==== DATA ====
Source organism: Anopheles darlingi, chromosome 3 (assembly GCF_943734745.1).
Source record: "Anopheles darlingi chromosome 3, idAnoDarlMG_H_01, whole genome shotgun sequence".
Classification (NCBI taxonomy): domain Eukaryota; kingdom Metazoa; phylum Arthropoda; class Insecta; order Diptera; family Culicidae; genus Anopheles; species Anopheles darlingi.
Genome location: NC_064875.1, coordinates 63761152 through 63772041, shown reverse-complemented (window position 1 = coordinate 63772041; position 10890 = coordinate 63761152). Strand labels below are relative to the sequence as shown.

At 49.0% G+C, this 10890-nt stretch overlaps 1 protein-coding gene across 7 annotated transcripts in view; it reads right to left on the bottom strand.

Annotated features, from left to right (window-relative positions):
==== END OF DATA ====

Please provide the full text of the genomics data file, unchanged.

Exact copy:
Source organism: Anopheles darlingi, chromosome 3 (assembly GCF_943734745.1).
Source record: "Anopheles darlingi chromosome 3, idAnoDarlMG_H_01, whole genome shotgun sequence".
Classification (NCBI taxonomy): domain Eukaryota; kingdom Metazoa; phylum Arthropoda; class Insecta; order Diptera; family Culicidae; genus Anopheles; species Anopheles darlingi.
Genome location: NC_064875.1, coordinates 63761152 through 63772041, shown reverse-complemented (window position 1 = coordinate 63772041; position 10890 = coordinate 63761152). Strand labels below are relative to the sequence as shown.

At 49.0% G+C, this 10890-nt stretch overlaps 1 protein-coding gene across 7 annotated transcripts in view; it reads right to left on the bottom strand.

Annotated features, from left to right (window-relative positions):